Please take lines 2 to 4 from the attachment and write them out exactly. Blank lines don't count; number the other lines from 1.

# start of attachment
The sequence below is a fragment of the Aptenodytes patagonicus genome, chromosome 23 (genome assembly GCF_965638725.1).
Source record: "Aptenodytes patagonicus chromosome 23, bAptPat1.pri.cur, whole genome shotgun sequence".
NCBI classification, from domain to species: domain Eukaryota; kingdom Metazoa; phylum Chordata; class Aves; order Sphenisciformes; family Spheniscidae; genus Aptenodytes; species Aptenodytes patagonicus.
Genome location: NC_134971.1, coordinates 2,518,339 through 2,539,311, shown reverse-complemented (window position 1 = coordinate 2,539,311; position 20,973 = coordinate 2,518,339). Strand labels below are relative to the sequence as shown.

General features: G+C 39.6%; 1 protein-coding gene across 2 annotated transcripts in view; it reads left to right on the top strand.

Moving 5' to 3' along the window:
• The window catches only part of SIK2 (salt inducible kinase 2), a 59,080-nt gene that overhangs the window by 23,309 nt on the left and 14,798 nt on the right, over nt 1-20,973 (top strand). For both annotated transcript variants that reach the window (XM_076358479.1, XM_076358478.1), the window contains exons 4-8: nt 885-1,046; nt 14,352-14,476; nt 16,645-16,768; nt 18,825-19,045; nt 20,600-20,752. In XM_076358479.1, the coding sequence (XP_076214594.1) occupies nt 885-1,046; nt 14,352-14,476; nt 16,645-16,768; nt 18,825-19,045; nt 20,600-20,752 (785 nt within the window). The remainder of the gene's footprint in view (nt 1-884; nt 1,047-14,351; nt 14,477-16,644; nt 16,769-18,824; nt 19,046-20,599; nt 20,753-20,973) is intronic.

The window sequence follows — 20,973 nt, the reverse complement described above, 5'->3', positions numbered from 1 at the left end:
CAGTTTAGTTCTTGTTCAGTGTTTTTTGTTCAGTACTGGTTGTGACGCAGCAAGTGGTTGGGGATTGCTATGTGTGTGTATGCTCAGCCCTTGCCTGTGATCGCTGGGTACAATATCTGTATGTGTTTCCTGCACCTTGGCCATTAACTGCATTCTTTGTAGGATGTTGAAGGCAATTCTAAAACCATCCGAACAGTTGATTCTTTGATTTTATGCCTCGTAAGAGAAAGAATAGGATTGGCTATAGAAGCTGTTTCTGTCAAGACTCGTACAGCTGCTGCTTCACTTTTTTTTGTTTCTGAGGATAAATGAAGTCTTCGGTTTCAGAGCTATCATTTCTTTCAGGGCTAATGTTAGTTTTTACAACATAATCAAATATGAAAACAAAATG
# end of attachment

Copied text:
Source record: "Aptenodytes patagonicus chromosome 23, bAptPat1.pri.cur, whole genome shotgun sequence".
NCBI classification, from domain to species: domain Eukaryota; kingdom Metazoa; phylum Chordata; class Aves; order Sphenisciformes; family Spheniscidae; genus Aptenodytes; species Aptenodytes patagonicus.
Genome location: NC_134971.1, coordinates 2,518,339 through 2,539,311, shown reverse-complemented (window position 1 = coordinate 2,539,311; position 20,973 = coordinate 2,518,339). Strand labels below are relative to the sequence as shown.